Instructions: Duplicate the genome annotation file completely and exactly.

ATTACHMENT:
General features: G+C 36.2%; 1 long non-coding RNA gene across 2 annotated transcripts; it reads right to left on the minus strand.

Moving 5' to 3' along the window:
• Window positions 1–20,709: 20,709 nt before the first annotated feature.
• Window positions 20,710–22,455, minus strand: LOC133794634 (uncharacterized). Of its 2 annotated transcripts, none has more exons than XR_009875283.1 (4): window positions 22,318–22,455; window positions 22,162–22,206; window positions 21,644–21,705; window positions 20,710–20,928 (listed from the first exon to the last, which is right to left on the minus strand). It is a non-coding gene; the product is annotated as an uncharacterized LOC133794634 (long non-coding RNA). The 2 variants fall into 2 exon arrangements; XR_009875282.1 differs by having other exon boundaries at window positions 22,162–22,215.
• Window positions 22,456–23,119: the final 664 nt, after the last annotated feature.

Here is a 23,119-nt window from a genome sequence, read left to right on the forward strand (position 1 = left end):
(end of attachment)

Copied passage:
General features: G+C 36.2%; 1 long non-coding RNA gene across 2 annotated transcripts; it reads right to left on the minus strand.

Moving 5' to 3' along the window:
• Window positions 1–20,709: 20,709 nt before the first annotated feature.
• Window positions 20,710–22,455, minus strand: LOC133794634 (uncharacterized). Of its 2 annotated transcripts, none has more exons than XR_009875283.1 (4): window positions 22,318–22,455; window positions 22,162–22,206; window positions 21,644–21,705; window positions 20,710–20,928 (listed from the first exon to the last, which is right to left on the minus strand). It is a non-coding gene; the product is annotated as an uncharacterized LOC133794634 (long non-coding RNA). The 2 variants fall into 2 exon arrangements; XR_009875282.1 differs by having other exon boundaries at window positions 22,162–22,215.
• Window positions 22,456–23,119: the final 664 nt, after the last annotated feature.

Here is a 23,119-nt window from a genome sequence, read left to right on the forward strand (position 1 = left end):